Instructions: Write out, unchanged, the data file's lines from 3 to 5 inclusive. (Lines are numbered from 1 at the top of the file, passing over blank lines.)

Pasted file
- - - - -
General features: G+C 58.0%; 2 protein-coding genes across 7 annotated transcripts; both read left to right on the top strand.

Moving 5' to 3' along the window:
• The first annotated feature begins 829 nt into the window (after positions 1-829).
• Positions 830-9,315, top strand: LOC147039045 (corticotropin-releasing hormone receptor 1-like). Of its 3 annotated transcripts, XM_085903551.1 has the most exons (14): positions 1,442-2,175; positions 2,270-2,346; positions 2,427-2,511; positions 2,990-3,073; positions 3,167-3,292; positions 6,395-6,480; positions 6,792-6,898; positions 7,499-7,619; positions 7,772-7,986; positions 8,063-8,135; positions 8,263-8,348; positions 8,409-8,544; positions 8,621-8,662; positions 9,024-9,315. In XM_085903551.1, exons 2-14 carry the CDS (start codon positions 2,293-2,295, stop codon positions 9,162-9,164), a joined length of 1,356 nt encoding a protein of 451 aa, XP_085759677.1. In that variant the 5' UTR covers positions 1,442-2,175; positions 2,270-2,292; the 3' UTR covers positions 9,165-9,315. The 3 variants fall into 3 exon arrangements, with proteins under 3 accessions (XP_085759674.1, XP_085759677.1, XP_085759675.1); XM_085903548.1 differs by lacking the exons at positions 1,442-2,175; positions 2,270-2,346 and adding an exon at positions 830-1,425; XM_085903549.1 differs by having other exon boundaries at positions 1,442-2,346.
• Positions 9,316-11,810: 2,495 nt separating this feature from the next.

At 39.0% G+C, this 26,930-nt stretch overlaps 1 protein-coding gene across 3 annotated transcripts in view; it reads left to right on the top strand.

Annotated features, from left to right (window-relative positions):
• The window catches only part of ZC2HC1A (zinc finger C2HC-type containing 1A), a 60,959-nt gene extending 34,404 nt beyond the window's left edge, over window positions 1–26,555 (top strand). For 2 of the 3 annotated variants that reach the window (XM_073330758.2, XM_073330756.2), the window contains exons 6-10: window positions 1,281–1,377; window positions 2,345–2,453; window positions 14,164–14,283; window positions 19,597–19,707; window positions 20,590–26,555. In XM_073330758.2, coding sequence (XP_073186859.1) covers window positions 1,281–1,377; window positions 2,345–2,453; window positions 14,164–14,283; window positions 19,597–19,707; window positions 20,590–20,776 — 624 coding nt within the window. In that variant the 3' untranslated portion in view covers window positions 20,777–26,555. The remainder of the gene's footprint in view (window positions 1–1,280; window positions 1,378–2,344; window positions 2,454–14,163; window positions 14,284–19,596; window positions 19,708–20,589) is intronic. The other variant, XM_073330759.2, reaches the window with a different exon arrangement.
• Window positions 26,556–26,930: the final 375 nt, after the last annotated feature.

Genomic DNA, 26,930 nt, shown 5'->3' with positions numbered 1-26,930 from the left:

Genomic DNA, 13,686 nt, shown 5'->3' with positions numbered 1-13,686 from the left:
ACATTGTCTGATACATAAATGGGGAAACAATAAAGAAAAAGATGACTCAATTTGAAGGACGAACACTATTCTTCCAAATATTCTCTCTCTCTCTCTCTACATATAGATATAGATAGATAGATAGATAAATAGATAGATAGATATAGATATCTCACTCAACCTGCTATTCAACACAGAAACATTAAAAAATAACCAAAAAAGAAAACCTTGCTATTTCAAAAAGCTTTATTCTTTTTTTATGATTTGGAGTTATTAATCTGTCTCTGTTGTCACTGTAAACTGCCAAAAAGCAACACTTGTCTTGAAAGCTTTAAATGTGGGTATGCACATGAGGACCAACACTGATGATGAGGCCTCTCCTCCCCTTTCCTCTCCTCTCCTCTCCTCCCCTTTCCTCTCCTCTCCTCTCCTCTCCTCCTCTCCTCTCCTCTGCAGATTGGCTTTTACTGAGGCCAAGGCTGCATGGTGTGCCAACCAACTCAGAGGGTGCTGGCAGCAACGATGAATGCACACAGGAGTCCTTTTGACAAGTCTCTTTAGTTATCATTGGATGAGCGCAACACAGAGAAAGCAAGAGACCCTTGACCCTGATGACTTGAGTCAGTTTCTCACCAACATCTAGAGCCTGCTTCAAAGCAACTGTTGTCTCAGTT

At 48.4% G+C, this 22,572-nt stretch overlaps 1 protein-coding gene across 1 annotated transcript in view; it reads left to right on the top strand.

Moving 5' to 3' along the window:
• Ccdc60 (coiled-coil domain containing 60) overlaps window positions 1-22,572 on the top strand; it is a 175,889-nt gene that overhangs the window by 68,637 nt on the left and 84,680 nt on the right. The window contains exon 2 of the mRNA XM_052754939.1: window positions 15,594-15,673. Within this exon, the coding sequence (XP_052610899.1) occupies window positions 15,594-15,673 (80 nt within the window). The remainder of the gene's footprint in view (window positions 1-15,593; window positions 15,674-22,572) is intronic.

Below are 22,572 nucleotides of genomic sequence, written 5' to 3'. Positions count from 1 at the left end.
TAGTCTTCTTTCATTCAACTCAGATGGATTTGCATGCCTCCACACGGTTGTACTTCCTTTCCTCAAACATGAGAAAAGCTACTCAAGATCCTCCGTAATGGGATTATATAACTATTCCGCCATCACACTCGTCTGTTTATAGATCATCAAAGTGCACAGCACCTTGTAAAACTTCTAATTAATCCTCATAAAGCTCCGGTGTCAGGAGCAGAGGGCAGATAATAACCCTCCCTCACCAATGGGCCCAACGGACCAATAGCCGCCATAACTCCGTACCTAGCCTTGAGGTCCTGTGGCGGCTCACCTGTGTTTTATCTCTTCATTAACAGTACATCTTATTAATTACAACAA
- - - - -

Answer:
• The first annotated feature begins 829 nt into the window (after positions 1-829).
• Positions 830-9,315, top strand: LOC147039045 (corticotropin-releasing hormone receptor 1-like). Of its 3 annotated transcripts, XM_085903551.1 has the most exons (14): positions 1,442-2,175; positions 2,270-2,346; positions 2,427-2,511; positions 2,990-3,073; positions 3,167-3,292; positions 6,395-6,480; positions 6,792-6,898; positions 7,499-7,619; positions 7,772-7,986; positions 8,063-8,135; positions 8,263-8,348; positions 8,409-8,544; positions 8,621-8,662; positions 9,024-9,315. In XM_085903551.1, exons 2-14 carry the CDS (start codon positions 2,293-2,295, stop codon positions 9,162-9,164), a joined length of 1,356 nt encoding a protein of 451 aa, XP_085759677.1. In that variant the 5' UTR covers positions 1,442-2,175; positions 2,270-2,292; the 3' UTR covers positions 9,165-9,315. The 3 variants fall into 3 exon arrangements, with proteins under 3 accessions (XP_085759674.1, XP_085759677.1, XP_085759675.1); XM_085903548.1 differs by lacking the exons at positions 1,442-2,175; positions 2,270-2,346 and adding an exon at positions 830-1,425; XM_085903549.1 differs by having other exon boundaries at positions 1,442-2,346.
• Positions 9,316-11,810: 2,495 nt separating this feature from the next.